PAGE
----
China Not SpaceX May Be Source of Rocket Crashing Into Moon

On March 4, a man-made piece of rocket Detritus will slam on the moon.

But it turns out that it is not, as previously reported in a number of reports by The New York Times, Elon Musk’s SpaceX that would be responsible for creating a crater on the lunar surface.

Instead, the cause is likely to be a piece of rocket launched by China’s space agency.

Last month, Project Pluto developer Bill Gray, a suite of astronomical software used to calculate the orbits of asteroids and comets, announced that the upper phase of the SpaceX Falcon 9 rocket intersects with the Moon’s orbit. . The rocket launched the Deep Space Climate Observatory, or DSCOVR, in February for the National Oceanic and Atmospheric Administration. 11, 2015.

Mr. Gray had been tracking this part of the rocket for years, and in early January, it passed within 6,000 miles of the lunar surface, and the moon’s gravity turned it on a path that it could crash into subsequent orbits.

Observations by amateur astronomers confirmed the impending impact inside the Hertzspring when the object turned back from Earth, an old, 315-mile-wide crater.

But an email Saturday from John Georgini, an engineer at NASA’s Jet Propulsion Laboratory in California, changed the story.

Mr. Georgini operates Horizons, an online database that can generate locations and orbits for about 1.2 million objects in the solar system, including about 200 spacecraft. A user of Horizons asked Mr. How accurate Georgini was that the object was part of a DSCOVR rocket. “It simply came to our notice then. Georgini said.

He noticed that the orbit was inconsistent with the route taken by DSCOVR, and contacted Mr. Gray.

“My initial idea was, I’m sure I did it right,” said Mr. Gray said Sunday.

But about a month after the launch of DSCOVR, he began digging through his old emails in March 2015 to remind them of when the object was first seen.

Almost every new object appearing in the sky is an asteroid, and that was the assumption for this object as well. It was named WE0913A.

However, it turns out that WE0913A was orbiting the Earth, not the Sun, which makes it more likely that it came from Earth. Mr. Gray hinted that he thought it might be part of a DSCOVR launching rocket. Further information confirms that WE0913A passed through the moon two days after the launch of the DSCOVR, which appears to confirm the identity.

Mr. Gray now realized that his mistake was thinking that the DSCOVR was launched on its way to the moon and using its gravity the spacecraft was taken to its destination about a million miles away from the earth where the spacecraft warns of incoming solar storms.

But, as Mr. Georgini pointed out that the DSCOVR was actually launched on a straight path that did not pass through the moon.

“I really wish I had reviewed it,” he said before making his January announcement. Gray said. “But yes, once John Georgini showed it, it became very clear that I really did it wrong.”

SpaceX, which did not respond to a request for comment, never said WE0913A was not its rocket stage. But he’s probably not tracking it. Most likely, the second phase of the Falcon 9 is pushed back into the atmosphere to burn out. In this case, the rocket needed all its propellants to deliver the DSCOVR to its distant destination.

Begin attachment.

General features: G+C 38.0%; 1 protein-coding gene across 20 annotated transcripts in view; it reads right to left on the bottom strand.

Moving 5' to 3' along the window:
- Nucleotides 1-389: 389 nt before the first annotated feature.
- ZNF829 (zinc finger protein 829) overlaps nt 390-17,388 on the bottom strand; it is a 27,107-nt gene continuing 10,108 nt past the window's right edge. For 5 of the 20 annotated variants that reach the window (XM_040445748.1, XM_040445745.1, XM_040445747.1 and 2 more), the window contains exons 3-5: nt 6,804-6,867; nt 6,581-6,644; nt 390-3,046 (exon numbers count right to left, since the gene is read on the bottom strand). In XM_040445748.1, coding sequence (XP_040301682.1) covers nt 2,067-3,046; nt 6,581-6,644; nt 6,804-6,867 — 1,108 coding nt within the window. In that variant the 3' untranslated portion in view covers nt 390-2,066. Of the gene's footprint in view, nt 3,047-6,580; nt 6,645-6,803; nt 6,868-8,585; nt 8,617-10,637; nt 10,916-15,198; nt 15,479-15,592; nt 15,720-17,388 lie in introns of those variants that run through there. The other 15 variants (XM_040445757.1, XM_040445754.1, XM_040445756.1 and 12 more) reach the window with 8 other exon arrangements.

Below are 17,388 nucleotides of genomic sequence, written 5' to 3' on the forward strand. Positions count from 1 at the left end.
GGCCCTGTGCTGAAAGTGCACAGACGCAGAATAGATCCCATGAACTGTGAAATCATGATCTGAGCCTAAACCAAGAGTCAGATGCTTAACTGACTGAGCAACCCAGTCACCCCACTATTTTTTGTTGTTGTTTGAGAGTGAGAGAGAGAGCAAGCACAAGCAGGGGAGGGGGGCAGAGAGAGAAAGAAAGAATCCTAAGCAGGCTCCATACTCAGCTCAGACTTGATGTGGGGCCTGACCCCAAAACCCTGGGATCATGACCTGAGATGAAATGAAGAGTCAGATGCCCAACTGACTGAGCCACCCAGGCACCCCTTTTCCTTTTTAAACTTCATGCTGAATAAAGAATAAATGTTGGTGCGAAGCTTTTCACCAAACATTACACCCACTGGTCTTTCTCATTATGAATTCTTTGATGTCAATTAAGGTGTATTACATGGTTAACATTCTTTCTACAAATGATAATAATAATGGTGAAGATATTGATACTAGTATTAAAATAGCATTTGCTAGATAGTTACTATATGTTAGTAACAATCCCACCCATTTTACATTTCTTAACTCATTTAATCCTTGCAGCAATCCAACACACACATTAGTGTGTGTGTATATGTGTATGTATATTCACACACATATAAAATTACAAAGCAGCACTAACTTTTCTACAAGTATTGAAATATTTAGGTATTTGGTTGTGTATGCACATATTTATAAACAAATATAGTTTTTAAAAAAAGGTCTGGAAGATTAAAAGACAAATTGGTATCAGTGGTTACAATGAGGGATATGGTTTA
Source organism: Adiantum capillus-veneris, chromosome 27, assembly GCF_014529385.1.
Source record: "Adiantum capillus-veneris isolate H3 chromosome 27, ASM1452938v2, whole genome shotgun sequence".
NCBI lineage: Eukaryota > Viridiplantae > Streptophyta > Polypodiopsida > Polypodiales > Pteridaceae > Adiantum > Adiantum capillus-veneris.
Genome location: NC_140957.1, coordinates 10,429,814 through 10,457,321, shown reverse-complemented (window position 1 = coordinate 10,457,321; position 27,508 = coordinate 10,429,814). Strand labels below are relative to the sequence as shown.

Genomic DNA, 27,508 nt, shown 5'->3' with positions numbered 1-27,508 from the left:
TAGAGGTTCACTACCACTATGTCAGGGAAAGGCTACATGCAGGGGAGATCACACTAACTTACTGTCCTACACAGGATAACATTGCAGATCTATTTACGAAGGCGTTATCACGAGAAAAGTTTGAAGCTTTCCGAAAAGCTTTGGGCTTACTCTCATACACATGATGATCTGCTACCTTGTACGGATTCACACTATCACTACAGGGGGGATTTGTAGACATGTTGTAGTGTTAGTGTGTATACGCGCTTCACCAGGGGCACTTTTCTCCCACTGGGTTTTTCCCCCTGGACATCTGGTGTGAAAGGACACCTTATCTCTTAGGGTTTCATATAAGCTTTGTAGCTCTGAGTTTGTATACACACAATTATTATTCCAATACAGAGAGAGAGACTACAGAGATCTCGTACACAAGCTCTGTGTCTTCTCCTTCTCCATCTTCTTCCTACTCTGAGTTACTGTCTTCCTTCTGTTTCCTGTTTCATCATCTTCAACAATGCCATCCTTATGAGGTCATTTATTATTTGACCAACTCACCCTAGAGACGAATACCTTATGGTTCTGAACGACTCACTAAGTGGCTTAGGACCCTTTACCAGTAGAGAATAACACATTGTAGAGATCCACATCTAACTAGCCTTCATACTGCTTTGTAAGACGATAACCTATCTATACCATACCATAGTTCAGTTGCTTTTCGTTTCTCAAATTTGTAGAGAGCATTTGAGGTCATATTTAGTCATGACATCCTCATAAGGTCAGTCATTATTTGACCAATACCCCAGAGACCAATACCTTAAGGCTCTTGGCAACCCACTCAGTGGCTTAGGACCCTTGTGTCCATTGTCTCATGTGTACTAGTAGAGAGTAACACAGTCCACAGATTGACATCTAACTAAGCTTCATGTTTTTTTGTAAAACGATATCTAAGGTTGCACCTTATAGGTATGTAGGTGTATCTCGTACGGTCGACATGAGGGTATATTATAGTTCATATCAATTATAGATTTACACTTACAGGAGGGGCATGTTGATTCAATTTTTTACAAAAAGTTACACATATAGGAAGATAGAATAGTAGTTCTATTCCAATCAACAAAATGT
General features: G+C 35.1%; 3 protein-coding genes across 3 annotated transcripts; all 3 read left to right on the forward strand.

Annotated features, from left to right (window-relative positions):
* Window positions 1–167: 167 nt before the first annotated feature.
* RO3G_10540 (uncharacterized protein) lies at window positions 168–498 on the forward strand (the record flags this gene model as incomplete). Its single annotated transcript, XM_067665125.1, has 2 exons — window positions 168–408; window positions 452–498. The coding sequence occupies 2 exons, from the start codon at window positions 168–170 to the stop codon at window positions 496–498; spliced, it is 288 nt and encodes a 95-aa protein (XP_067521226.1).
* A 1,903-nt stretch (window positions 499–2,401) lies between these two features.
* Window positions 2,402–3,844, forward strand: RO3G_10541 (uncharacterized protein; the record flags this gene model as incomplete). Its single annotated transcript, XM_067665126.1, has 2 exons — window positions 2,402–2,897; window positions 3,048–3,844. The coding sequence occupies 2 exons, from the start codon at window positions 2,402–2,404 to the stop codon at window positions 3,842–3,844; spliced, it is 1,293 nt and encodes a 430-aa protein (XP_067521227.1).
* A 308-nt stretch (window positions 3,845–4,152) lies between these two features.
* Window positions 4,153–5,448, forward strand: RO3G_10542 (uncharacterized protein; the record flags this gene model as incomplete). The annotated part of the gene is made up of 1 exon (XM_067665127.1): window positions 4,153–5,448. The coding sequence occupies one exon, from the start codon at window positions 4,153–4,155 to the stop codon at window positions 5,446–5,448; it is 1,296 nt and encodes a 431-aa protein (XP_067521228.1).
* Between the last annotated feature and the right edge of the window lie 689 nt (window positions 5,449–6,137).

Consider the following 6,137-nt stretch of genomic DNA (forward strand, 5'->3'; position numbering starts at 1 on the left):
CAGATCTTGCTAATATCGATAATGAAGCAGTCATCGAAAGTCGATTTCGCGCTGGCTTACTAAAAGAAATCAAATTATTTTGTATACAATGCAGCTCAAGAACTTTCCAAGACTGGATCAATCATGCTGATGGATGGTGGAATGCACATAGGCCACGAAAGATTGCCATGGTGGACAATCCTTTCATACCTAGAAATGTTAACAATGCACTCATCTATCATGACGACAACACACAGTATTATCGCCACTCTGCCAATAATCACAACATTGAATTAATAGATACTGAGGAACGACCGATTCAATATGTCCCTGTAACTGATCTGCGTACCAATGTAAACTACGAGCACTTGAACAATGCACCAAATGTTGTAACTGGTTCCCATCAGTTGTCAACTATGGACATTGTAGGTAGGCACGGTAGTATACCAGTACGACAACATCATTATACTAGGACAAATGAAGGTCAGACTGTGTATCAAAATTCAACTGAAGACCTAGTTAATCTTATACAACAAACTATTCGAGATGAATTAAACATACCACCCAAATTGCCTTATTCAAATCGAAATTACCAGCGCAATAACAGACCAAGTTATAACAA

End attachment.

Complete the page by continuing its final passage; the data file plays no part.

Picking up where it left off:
However, the second phase, powerless and uncontrolled, was in orbit that was not likely to endanger any of the satellites, and people did not notice it.

“It would be nice if those who were putting this booster in high orbit would publicly disclose what they were putting there and where they were going instead of doing all this detective work,” he said. Gray said.

But if this was not a DSCOVR rocket, what was it? Mr. Gray was driven by other projections in previous months, focusing on those heading to the moon. “There’s not much in that series,” Mr. Gray said.

The top candidate was the Long March 3C rocket that launched China’s Chang’i-5T1 spacecraft in October. 23, 2014. The spacecraft orbited the moon and departed back to Earth, leaving a small return capsule that landed in Mongolia. It was a test leading to the Change-5 mission in 2020 that successfully removed the moon’s rocks and dust and brought them back to Earth for study.

A timely computer simulation of the WE0913A’s orbit indicates that it may have made a close-up lunar flyby in October. 28, five days after the Chinese launch.

In addition, the orbital data from the cubeset attached to the third phase of the Long March rocket is “very dead ringer” for WE0913A, Mr. Gray said. “It’s the kind of case you can probably take to a jury and get conviction.”

More observations this month have shifted the prediction when the object will strike the moon a few seconds and a few miles east. “It still looks like the same thing,” said Christophe DeMautis, an amateur astronomer in northeastern France.

Still there is no chance of that moon disappearing.

The disaster will occur at 7:26 a.m. Eastern time, but its effect will be on the far side of the moon, so it will be out of sight of Earth’s telescopes and satellites.

Regarding what happened to that Falcon 9 part, “We’re still trying to figure out where the second phase of DSCOVR could be,” Mr. Gray said.

The best guess is that it ended up in orbit around the sun instead of the earth, and it could still be outside. That would put him out of sight for now. An example is the return of pieces of an old rocket: in 2020, a newly discovered mystery item turned out to be part of a rocket launched in 1966 for a NASA robotic surveyor mission to the moon.

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